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How to Make Deep Learning Algorithms in Computational Pathology More Reproducible and Reusable

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The use of artificial intelligence (AI) in the field of pathology, especially in the early detection of diseases, has increased rapidly in the past decade. However, despite an ever-growing number of publications in the field, only few methods are reused by other researchers and even fewer have entered a clinical routine workflow. A team of Helmholtz Munich researchers now analyzed how to improve reusability and reproducibility of these deep learning algorithms and published their work as a Comment in Nature Medicine.

One of the most important limitations that prevent algorithms from being adopted more widely is low reproducibility and reusability. The lack of code accessibility makes it difficult even for machine learning specialists to reproduce results. Another limitation is the generalization gap: AI algorithms tend to perform worse on external data, e.g., from other data sources or labs, than on test data that is similar to the training data. Hence, it is critical for publications to include independent testing cohorts in their studies to prevent these pitfalls and to evaluate the benefit for clinical practice.

Improve sharing knowledge in the field of computational pathology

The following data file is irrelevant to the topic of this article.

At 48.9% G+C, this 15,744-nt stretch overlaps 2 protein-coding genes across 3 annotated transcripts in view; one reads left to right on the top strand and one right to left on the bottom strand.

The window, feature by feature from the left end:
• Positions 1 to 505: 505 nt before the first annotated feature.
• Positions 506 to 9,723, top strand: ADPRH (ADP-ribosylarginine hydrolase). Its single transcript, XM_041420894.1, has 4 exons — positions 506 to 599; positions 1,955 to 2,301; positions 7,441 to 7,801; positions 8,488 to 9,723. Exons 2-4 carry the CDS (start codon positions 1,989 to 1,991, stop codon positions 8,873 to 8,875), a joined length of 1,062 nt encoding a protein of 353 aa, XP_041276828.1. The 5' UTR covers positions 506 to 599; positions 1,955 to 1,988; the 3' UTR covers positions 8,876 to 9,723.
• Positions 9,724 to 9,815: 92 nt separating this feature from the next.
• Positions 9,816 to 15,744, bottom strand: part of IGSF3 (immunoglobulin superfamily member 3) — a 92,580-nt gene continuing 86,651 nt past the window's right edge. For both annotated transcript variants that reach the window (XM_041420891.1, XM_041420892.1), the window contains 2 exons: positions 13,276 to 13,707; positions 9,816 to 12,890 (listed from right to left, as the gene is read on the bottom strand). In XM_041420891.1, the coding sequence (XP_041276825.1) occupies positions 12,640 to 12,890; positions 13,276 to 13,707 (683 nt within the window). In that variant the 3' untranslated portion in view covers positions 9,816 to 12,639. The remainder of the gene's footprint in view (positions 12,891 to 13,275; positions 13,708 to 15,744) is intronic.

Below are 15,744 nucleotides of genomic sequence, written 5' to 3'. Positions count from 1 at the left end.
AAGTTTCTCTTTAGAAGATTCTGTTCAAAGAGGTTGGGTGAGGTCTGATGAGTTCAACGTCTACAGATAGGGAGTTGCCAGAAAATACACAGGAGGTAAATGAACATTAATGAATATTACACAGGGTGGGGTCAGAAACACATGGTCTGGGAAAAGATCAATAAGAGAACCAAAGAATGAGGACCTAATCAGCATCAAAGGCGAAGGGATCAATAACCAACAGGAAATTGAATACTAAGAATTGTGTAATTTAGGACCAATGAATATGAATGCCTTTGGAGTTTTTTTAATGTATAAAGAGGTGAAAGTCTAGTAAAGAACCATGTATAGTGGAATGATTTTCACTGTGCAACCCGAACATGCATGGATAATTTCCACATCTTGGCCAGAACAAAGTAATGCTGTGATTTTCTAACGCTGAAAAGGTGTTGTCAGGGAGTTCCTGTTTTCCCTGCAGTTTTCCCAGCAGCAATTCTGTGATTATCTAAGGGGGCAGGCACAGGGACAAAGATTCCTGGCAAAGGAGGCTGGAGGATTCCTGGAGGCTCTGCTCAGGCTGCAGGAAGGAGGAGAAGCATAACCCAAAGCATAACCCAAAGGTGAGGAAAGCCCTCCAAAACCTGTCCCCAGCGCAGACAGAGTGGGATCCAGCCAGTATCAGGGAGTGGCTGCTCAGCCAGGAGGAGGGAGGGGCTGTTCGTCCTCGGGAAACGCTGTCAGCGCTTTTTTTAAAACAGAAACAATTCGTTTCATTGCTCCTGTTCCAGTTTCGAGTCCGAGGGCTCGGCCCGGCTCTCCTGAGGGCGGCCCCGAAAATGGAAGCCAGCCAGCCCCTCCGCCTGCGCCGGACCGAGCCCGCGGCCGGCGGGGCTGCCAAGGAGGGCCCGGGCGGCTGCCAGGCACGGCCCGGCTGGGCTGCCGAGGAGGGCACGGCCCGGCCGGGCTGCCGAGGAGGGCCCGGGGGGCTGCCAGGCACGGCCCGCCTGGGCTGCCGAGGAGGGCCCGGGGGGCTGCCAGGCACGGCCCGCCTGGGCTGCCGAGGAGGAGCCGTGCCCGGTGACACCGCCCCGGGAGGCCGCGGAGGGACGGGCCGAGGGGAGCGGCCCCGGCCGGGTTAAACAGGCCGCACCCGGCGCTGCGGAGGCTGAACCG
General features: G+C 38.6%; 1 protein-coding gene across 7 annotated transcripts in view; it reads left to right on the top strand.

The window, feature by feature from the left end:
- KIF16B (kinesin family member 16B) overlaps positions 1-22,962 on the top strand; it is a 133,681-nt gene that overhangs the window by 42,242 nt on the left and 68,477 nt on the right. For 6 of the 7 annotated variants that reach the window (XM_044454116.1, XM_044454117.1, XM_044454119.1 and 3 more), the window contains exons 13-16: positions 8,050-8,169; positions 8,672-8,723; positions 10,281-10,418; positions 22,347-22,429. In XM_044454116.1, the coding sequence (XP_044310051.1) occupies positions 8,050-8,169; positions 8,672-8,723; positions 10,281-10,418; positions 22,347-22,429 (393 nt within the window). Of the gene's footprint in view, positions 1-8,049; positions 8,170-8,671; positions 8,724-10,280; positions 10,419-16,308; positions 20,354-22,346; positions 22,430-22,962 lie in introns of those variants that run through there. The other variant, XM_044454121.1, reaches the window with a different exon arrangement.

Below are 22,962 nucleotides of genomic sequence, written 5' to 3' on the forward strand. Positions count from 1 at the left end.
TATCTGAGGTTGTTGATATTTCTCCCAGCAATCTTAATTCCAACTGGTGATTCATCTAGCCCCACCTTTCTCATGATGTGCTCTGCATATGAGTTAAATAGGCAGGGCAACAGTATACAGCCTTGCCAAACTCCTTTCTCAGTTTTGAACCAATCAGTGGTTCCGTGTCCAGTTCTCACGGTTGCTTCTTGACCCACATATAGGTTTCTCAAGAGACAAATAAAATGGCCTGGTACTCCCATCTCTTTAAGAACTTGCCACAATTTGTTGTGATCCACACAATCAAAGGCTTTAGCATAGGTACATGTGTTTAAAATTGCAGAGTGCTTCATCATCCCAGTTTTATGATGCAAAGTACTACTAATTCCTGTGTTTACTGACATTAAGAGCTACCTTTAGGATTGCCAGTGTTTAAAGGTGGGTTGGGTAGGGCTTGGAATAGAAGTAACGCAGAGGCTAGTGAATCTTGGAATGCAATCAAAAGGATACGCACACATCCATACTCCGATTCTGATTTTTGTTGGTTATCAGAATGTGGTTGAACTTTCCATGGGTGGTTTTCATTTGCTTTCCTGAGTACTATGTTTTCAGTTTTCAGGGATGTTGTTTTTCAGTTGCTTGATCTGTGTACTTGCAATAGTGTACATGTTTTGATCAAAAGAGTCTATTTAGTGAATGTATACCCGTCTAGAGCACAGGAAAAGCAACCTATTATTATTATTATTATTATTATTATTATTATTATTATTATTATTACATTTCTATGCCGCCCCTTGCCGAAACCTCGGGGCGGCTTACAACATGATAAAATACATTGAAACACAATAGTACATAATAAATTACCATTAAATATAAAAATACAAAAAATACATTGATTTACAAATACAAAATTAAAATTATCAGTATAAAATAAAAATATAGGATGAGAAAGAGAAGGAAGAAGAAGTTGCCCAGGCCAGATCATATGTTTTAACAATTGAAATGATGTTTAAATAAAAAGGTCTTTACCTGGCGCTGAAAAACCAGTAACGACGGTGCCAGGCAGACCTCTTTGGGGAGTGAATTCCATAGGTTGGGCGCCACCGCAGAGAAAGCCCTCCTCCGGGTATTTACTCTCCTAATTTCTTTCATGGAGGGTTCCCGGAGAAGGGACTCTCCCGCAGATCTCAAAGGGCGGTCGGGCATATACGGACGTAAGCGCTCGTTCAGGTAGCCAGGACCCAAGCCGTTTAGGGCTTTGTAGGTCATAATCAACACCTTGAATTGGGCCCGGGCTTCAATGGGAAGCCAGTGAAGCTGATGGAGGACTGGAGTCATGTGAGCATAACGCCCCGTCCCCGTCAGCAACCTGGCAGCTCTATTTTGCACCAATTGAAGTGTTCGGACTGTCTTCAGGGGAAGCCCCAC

„Our goal is to increase the usability of algorithms developed by scientists”, first author Sophia J. Wagner says. Based on a literature review, the authors provide guidance to improve the reusability and reproducibility including recommendations for code publication and data usage. With this comment, the scientists want to make other researchers and scientific journals aware of the importance of making code and data accessible. „Sharing of data and code will help computational pathology advance more quickly and ensure that knowledge can be shared throughout the community more effectively“, Dr. Tingying Peng, one of the last authors explains. “Ultimately“, Dr. Carsten Marr, Director of the Institute of AI for Health at Helmholtz Munich and also last author, adds „the algorithms should optimize clinical workflows and promote patient health“.

Original publication:
Wagner, S.J., Matek, C., Shetab Boushehri, S. et al. Make deep learning algorithms in computational pathology more reproducible and reusable. Nature Medicine (2022). DOI:

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Dr. Carsten Marr

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